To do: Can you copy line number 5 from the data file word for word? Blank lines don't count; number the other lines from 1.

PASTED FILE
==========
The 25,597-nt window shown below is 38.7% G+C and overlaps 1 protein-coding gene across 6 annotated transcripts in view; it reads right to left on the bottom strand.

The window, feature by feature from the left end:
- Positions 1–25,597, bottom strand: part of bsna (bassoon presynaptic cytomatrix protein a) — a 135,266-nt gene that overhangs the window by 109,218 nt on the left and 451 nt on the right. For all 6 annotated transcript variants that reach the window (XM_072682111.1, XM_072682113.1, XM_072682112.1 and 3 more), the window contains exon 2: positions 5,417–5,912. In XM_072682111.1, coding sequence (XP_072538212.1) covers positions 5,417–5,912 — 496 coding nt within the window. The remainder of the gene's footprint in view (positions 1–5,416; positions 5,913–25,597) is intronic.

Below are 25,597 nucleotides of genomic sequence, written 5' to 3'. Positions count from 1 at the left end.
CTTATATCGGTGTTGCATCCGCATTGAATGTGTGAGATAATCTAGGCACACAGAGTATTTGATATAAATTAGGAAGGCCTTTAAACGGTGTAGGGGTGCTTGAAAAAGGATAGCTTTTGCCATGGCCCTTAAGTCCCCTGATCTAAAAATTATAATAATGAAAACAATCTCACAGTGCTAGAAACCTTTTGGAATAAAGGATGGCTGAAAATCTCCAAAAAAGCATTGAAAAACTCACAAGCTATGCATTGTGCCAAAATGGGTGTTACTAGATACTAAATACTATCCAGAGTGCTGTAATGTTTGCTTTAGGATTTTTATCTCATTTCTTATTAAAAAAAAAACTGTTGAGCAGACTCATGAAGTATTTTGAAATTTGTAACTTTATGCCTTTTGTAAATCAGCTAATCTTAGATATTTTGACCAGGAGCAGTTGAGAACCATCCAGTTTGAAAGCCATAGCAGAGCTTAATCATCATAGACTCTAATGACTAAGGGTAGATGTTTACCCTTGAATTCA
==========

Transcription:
CTTATATCGGTGTTGCATCCGCATTGAATGTGTGAGATAATCTAGGCACACAGAGTATTTGATATAAATTAGGAAGGCCTTTAAACGGTGTAGGGGTGCTTGAAAAAGGATAGCTTTTGCCATGGCCCTTAAGTCCCCTGATCTAAAAATTATAATAATGAAAACAATCTCACAGTGCTAGAAACCTTTTGGAATAAAGGATGGCTGAAAATCTCCAAAAAAGCATTGAAAAACTCACAAGCTATGCATTGTGCCAAAATGGGTGTTACTAGATACTAAATACTATCCAGAGTGCTGTAATGTTTGCTTTAGGATTTTTATCTCATTTCTTATTAAAAAAAAAACTGTTGAGCAGACTCATGAAGTATTTTGAAATTTGTAACTTTATGCCTTTTGTAAATCAGCTAATCTTAGATATTTTGACCAGGAGCAGTTGAGAACCATCCAGTTTGAAAGCCATAGCAGAGCTTAATCATCATAGACTCTAATGACTAAGGGTAGATGTTTACCCTTGAATTCA